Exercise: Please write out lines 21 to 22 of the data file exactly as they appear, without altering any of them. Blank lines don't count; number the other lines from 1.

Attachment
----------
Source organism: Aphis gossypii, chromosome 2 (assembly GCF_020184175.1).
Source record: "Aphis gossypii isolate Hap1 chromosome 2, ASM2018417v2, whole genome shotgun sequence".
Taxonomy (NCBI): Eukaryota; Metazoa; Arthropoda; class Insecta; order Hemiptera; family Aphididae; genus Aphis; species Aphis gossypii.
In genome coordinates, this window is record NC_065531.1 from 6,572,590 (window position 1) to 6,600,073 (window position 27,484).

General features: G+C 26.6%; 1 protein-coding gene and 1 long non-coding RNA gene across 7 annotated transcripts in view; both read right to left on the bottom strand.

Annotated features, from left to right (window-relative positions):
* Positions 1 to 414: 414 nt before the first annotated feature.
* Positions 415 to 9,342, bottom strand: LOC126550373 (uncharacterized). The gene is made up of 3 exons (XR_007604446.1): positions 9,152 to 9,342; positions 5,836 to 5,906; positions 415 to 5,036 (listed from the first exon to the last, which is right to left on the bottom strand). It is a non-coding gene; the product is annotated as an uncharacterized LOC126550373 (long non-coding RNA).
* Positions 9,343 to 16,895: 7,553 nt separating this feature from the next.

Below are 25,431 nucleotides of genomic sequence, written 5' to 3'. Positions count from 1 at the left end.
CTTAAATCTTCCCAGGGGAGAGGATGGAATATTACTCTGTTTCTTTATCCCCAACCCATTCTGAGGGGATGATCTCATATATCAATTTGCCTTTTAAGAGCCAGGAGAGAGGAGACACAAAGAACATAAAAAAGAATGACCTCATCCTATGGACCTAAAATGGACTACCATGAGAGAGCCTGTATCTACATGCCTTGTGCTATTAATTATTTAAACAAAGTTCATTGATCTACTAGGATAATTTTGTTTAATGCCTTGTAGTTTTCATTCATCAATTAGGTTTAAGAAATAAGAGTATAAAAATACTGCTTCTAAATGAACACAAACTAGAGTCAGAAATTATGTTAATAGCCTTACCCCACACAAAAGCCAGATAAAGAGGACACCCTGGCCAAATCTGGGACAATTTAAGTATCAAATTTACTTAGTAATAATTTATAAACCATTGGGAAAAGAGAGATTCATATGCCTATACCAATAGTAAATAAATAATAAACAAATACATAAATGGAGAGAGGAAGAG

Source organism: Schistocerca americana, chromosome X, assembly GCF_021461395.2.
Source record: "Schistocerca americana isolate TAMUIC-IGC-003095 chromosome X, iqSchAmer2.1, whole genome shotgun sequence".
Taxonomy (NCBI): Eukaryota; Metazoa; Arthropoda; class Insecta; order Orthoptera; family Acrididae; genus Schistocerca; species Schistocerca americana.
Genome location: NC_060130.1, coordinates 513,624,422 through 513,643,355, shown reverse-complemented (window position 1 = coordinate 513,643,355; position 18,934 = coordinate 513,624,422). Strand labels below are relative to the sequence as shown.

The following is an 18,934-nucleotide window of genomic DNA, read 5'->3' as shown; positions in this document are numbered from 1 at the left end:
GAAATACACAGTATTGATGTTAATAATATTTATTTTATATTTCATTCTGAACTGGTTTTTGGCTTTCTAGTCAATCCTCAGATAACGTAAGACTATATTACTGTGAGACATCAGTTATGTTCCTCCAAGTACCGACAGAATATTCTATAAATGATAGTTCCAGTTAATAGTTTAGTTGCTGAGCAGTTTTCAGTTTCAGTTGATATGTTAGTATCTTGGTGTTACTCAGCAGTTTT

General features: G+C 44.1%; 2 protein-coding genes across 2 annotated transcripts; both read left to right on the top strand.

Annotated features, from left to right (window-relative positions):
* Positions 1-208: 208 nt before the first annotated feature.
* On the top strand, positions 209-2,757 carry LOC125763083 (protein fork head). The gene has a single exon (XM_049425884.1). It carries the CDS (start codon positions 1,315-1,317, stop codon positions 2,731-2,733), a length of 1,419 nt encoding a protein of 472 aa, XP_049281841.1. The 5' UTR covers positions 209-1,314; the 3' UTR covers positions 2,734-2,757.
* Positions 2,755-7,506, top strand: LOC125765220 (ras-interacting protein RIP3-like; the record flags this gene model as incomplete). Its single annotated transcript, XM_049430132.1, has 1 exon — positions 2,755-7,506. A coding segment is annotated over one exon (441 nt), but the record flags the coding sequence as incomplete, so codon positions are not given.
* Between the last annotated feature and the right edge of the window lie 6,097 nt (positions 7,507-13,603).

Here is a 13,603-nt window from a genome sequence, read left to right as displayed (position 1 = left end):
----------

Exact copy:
* On the top strand, positions 209-2,757 carry LOC125763083 (protein fork head). The gene has a single exon (XM_049425884.1). It carries the CDS (start codon positions 1,315-1,317, stop codon positions 2,731-2,733), a length of 1,419 nt encoding a protein of 472 aa, XP_049281841.1. The 5' UTR covers positions 209-1,314; the 3' UTR covers positions 2,734-2,757.
* Positions 2,755-7,506, top strand: LOC125765220 (ras-interacting protein RIP3-like; the record flags this gene model as incomplete). Its single annotated transcript, XM_049430132.1, has 1 exon — positions 2,755-7,506. A coding segment is annotated over one exon (441 nt), but the record flags the coding sequence as incomplete, so codon positions are not given.